Classic films aren’t my usual form of cinematic entertainment. Sure, I like them well enough and even have favorites among them, but due to the leaps made in the production of films, I lean towards the films of this generation. That doesn’t mean now and again I cannot appreciate a black-and-white picture. Recently, I began re-watching my DVD set of screen legend Deanna Durbin’s films. She’s an actress – known best for her songbird voice, who made a splash for about ten years in the movie business. I’m not sure how popular she is in terms of longevity or in comparison to the likes of say Judy Garland, but in her day, she was one of Hollywood’s best paid actresses.
In this 1947 romantic comedy, Deanna plays Mary Collins, a struggling disc jockey in need of a sponsor. When she’s approached by Donald Read with an offer to pay her off due to the supposed “relationship” she had with his grandfather, Mary’s outrage at the upper class knows no bounds. Unbeknownst to the Read’s, Mary isn’t the woman they think she is. She had no relationship with the Read patriarch, though Donald doesn’t seem to care what her story is. Instead of listening, he recruits his cousin Charlie to kidnap Mary. All it takes is one conversation with Mary for Charlie (played by O’Connor) to realize that the young Mary isn’t his grandfather’s lover. With his help, Mary sets about turning the tables on the troublesome family.
Some cursory reading reveals this wasn’t one of Deanna’s best loved films. I actually think it is one of her most entertaining for a variety of reasons. Sure there is a typical case of insta-love (cue the bands, a love song is all it takes for this couple to fall in love), but its best asset is the humor. I love watching these “proper” comedies and discovering just how spirited and sassy they really were. As one of her last films, this one has the appeal of putting Deanna in the unique role of a disc jockey and as an independent woman. Most of her roles were constricted either because she was a ward of a character or because the actress was too young for anything more than chaste romance. Something in the Wind was one of her best roles in which she played an adult, and it felt different too. The character’s personality is saucier and she is quite the tease because of this. There was a lot of room to “play” with the character and it makes for a crazy 90 minutes just to watch her try and make Donald’s life miserable while trying to extract a half a million from him.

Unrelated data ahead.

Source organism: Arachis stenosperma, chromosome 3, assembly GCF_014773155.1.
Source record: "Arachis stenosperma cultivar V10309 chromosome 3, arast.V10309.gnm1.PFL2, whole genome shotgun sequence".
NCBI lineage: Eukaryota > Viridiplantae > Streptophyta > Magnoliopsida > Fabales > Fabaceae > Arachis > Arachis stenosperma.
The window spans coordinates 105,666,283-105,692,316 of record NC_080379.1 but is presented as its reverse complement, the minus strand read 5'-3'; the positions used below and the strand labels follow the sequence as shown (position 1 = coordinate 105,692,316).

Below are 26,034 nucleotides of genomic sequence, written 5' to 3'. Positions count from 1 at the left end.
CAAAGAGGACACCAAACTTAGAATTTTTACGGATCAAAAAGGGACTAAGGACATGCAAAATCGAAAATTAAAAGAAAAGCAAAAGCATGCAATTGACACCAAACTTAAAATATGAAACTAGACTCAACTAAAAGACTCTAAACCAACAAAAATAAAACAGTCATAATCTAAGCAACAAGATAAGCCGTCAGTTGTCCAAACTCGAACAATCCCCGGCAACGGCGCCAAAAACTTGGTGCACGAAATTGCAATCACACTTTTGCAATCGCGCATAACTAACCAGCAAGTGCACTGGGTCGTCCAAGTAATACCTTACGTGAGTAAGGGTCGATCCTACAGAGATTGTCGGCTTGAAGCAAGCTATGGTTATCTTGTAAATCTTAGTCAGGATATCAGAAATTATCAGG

Some random and fun facts about this film: This was Donald O’Connor’s first film role in two years following his military service. His one big number, “I Love a Mystery” is one of the most famous tunes from the film. Understandable given all the crazy, high-energy effort the number involves.
This film was originally titled For the Love of Mary, but was instead used at a later date which ultimately became Deanna’s final film when she disappeared from Hollywood for good. After two failed marriages, Durbin did indeed go into seclusion until her death.
Durbin certainly left her mark on the film industry and I know her films are some of my favorites from the golden age of cinema. It’s been enlightening to re-watch them all as an adult. The humor is one of the best things about this era and of course, watching a star who had played the “sweet, wholesale” character get some saucy one-liners was even more fun.
Something in the Wind has a catchy story with a set-up that works brilliantly. Though the ending isn’t all it could be (it fell very flat considering the rest of the film), the getting there is no less memorable. There’s mistaken identity, a stint in jail, a non-existent baby and a young Donald O’Connor. That and more combine to make this breezy comedy easily one of my favorites and one any classic film buff should look into seeing.
Have you seen this film? What are some of your favorite comedies of this era?
Photos: Universal Pictures
“I think this is the beginning of a beautiful
“Happiness in marriage is entirely a
matter of chance.”
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